Venturing out in the darkness, into a night that was cool and filled with stars, I encountered brilliant Jupiter, giving off a glow as bright as the moon. When I finally did see the moon, hours later in an orange-gray dotted sky shifting from pale pink to lavender, it was the thinnest sliver of silver-white, perched atop the Norfolk pines. And then the clouds rolled in and took all the brightness and beauty.
As I reported in the Honolulu Weekly and this blog, the cops took badges belonging to two members of the Kingdom of Atooi, and Judge Kathleen Watanabe ordered the cops to give the badges back.
But that, of course, was not the end of the story — a story that is starting to sound like a personal vendetta, an abuse of power, even rampant paranoia.
To bring you up to date on the latest, the county prosecutor’s office this week got a temporary stay on having the badges returned pending a ruling on its motion for reconsideration of that order. Apparently the cops and prosecutors just can’t stomach the thought of giving Dayne Gonsalves and Robert Pa back their badges — badges that clearly state they are Kingdom marshals, not cops.
This action, in turn, caused Dayne's oft-delayed trial, previously set for Aug. 29, to be continued yet again.
Assistant Chief Roy Asher, who has been carrying this torch, was present during the most recent court proceedings. How often, do you suppose, does an assistant chief take time from his presumably busy day to attend a hearing related to misdemeanor charges? Why is it that Asher, shown here in a standoff with Dayne at the Superferry protests, has such an intense personal interest in this case?
The answer might be found in a Kauai Police Department document I discovered while researching the Weekly article. It tells of how shortly after Darryl Perry was named Chief, Asher proposed designing a new badge to to reflect a “new beginning” for the department. It goes on to state:
With the use of forfeiture funds, the process from beginning to end took almost 2 years to complete; but it was well worth the effort.
The shield design is a symbol of authority and depicts the official emblem of the United States. The eagle is representative of strength, courage, and freedom, while watching vigilantly; giving protection to the people and their rights as guaranteed under the Constitution and the Bill of Rights of the United States of America, and State of Hawaii
This badge is one of a kind, and in some circles believed to be the most beautiful ever created.
But more importantly, it acts as a means to deter police impersonators who display generic badges closely resembling those of other law enforcement agencies. Our badge is so unique that the public can easily distinguish it from a fraud.
So Asher, apparently, has a fixation with badges, which may not be that unusual for a cop, though one has to wonder at the expenditure of two years’ effort and an undisclosed amount of money (even if it is snagged from druggies) on such an endeavor.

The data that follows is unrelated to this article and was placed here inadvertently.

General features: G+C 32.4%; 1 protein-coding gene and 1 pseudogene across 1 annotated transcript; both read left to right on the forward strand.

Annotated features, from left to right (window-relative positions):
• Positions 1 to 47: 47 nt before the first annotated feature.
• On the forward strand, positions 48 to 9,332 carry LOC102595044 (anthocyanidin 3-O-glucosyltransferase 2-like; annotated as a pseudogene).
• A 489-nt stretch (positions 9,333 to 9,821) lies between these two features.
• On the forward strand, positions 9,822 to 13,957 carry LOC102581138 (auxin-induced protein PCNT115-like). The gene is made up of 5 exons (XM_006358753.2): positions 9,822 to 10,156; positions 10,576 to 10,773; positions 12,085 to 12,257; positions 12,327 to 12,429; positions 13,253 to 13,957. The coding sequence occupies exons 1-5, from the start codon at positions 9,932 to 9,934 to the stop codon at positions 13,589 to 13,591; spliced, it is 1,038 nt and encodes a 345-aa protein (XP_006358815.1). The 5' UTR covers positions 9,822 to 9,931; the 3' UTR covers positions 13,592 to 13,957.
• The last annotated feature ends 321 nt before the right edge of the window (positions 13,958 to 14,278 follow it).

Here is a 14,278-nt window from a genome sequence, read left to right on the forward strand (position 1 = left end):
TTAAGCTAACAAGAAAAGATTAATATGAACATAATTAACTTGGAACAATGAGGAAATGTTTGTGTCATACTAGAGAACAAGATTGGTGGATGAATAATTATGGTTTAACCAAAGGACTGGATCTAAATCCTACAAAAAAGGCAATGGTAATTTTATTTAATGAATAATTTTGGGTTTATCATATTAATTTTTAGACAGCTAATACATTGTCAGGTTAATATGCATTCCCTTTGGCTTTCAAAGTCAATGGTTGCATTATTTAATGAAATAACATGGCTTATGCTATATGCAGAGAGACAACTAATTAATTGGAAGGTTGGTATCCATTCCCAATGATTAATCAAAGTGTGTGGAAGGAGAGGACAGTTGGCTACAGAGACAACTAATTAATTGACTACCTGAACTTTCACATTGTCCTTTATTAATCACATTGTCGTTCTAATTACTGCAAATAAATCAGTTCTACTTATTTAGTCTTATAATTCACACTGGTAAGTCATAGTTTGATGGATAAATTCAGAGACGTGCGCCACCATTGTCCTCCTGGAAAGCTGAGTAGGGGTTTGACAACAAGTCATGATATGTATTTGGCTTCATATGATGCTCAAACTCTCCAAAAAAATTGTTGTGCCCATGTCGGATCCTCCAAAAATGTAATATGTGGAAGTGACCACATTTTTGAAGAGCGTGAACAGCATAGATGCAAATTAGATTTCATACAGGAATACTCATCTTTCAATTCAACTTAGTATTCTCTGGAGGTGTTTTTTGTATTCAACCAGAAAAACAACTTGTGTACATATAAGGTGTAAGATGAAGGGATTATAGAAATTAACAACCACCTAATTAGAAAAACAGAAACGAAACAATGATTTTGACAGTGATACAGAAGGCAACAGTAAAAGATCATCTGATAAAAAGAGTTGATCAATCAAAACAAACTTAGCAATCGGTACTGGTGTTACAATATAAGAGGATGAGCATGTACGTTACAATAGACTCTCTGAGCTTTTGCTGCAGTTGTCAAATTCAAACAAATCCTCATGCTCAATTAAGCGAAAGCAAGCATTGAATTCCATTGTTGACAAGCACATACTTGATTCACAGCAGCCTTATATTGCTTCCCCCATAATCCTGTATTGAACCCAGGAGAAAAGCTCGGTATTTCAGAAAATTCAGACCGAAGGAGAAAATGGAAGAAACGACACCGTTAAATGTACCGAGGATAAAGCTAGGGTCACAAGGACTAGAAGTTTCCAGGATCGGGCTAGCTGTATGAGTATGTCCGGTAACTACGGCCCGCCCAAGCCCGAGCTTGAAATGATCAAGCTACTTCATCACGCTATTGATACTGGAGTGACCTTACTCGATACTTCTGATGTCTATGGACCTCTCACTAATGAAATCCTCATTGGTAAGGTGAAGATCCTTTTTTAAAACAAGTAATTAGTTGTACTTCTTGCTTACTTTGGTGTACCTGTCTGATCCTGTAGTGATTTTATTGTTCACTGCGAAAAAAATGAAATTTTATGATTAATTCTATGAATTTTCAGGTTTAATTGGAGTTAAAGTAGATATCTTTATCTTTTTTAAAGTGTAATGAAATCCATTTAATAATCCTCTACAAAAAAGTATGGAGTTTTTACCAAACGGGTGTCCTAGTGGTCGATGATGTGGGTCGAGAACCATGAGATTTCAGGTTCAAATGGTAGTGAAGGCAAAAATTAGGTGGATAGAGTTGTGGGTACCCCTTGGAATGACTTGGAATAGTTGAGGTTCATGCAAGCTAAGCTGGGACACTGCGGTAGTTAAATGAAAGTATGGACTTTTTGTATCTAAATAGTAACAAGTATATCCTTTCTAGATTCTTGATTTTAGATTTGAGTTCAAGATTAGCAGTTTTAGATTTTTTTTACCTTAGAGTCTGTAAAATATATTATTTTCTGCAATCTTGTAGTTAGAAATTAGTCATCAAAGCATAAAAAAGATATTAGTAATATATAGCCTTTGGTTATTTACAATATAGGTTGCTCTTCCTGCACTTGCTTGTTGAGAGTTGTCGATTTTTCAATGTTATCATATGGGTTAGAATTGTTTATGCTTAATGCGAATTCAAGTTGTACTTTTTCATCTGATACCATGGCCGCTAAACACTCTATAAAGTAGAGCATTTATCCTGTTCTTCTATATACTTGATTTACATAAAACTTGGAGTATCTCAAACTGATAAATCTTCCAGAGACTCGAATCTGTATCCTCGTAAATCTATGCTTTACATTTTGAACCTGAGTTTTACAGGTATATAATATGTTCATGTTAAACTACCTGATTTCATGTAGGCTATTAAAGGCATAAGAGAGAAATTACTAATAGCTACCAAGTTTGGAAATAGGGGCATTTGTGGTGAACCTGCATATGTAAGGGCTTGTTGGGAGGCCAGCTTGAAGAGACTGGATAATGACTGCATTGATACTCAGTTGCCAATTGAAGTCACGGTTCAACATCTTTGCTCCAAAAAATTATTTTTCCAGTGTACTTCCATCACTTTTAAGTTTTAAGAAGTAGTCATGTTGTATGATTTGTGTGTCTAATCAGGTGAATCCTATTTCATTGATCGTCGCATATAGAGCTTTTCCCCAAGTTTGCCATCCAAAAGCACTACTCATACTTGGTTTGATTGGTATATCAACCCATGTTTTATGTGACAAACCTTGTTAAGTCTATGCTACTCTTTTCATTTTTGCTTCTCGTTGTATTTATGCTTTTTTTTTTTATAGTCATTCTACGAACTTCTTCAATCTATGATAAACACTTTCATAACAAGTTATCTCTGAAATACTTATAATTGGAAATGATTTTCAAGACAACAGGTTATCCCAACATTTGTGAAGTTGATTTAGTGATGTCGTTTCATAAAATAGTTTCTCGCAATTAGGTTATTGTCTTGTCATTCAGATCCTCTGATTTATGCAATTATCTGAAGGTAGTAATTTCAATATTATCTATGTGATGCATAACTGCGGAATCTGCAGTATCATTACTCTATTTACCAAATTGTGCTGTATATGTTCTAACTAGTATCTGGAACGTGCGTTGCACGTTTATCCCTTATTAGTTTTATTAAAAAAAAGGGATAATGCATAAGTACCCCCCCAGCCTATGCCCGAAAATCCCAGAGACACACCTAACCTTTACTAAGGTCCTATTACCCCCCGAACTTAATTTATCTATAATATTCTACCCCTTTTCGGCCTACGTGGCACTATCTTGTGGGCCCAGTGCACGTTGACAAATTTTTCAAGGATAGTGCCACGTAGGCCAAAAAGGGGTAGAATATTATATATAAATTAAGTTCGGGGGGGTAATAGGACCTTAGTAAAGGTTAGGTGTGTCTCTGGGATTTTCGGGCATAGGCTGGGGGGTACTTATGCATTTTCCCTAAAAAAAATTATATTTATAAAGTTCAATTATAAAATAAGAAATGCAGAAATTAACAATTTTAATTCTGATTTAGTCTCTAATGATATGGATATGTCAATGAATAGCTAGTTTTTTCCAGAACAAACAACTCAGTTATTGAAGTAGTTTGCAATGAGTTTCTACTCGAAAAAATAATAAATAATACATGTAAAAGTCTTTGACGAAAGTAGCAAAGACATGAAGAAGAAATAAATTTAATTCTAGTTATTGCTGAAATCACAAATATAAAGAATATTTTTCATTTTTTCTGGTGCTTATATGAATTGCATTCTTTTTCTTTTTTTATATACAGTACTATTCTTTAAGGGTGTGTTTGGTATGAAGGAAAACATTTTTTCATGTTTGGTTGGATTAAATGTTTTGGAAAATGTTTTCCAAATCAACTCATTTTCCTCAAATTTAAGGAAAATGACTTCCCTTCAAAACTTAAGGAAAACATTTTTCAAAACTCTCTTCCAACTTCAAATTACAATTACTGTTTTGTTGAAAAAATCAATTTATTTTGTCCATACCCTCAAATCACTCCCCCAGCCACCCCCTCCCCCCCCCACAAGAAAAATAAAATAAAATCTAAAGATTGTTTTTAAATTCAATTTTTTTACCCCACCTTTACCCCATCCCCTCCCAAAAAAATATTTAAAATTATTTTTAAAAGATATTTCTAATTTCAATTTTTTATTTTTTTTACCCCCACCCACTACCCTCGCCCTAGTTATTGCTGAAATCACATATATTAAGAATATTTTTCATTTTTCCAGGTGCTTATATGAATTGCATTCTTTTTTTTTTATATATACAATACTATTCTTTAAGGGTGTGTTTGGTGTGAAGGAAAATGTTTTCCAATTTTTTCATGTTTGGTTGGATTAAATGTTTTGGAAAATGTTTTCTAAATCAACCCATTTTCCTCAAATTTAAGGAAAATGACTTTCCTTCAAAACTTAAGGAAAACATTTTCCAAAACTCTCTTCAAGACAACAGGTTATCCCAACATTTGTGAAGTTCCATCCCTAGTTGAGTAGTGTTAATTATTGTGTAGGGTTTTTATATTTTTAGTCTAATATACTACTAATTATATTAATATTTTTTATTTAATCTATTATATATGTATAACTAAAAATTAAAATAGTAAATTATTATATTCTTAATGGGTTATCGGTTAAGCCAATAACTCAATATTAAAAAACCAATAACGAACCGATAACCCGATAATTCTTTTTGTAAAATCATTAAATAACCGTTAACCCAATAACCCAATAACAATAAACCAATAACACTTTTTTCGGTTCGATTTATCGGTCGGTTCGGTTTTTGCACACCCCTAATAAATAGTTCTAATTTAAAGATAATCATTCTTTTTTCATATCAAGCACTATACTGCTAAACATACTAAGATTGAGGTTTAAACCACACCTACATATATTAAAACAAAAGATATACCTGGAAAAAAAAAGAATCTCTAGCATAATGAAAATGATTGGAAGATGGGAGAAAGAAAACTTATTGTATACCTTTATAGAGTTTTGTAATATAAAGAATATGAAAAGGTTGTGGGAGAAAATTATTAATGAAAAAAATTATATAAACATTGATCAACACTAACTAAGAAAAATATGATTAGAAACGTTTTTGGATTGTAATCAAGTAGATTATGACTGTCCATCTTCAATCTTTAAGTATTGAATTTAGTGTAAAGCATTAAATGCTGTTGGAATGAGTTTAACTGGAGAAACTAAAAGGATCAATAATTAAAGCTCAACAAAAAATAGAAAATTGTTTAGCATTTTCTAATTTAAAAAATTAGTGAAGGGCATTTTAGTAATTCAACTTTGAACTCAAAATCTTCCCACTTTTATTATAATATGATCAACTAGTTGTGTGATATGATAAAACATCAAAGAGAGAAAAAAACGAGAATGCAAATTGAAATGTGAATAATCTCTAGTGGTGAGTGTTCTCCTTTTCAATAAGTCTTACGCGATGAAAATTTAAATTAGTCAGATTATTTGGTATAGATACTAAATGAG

But what I found so ironic is that the badge Asher pushed for is supposed to reflect the “aloha spirit” and KPD’s mission statement, which states in part:
We acknowledge and accept our individual differences and unique cultural diversity, and promise to treat each other and everyone we serve with dignity and respect.
How, exactly, does that mesh with confiscating badges that kanaka are allowed to possess as part of the nation-building efforts afforded them under the United Nations Declaration on the Rights of Indigenous Peoples, which Obama signed, though Dubya would not? And what kind of aloha is that?
The prosecutor’s office, meanwhile, continues to show its aloha for the Kingdom of Atooi by securing a Grand Jury indictment against Dayne, its leader, on two counts of theft in the second degree and one count of attempted theft in the second degree. His alleged crime? “Stealing and attempting to steal rocks from the Hawaiian Home Lands.”
While it’s questionable whether a kanaka actually can be guilty of stealing something that rightfully belongs to him or her, what caught my eye was the date of the alleged offenses: October 6, 7, and 8, 2008.
Why, do you suppose, did the prosecutor’s office wait three years to seek an indictment against Dayne on these charges?
Do you think it might be for the same reason that of all the people involved in the Superferry protests of 2007, and all the people arrested, only Dayne and Rob are still facing charges? Do you think it might have anything to do with the fact that they didn’t capitulate to the prosecutor's office, and instead are fighting the charges, and to have their badges returned?
Do you think it might have anything to do with a strategy of relentlessly going after anyone who has the temerity to challenge the existing order by establishing a nation with its own law enforcement?
In other words, do you think it might have anything to do with personal vendettas — vendettas carried out at great expense to the taxpayers, vendettas imposing a burden on the already overburdened courts, vendettas that have no place in a system where justice is supposed to be blind?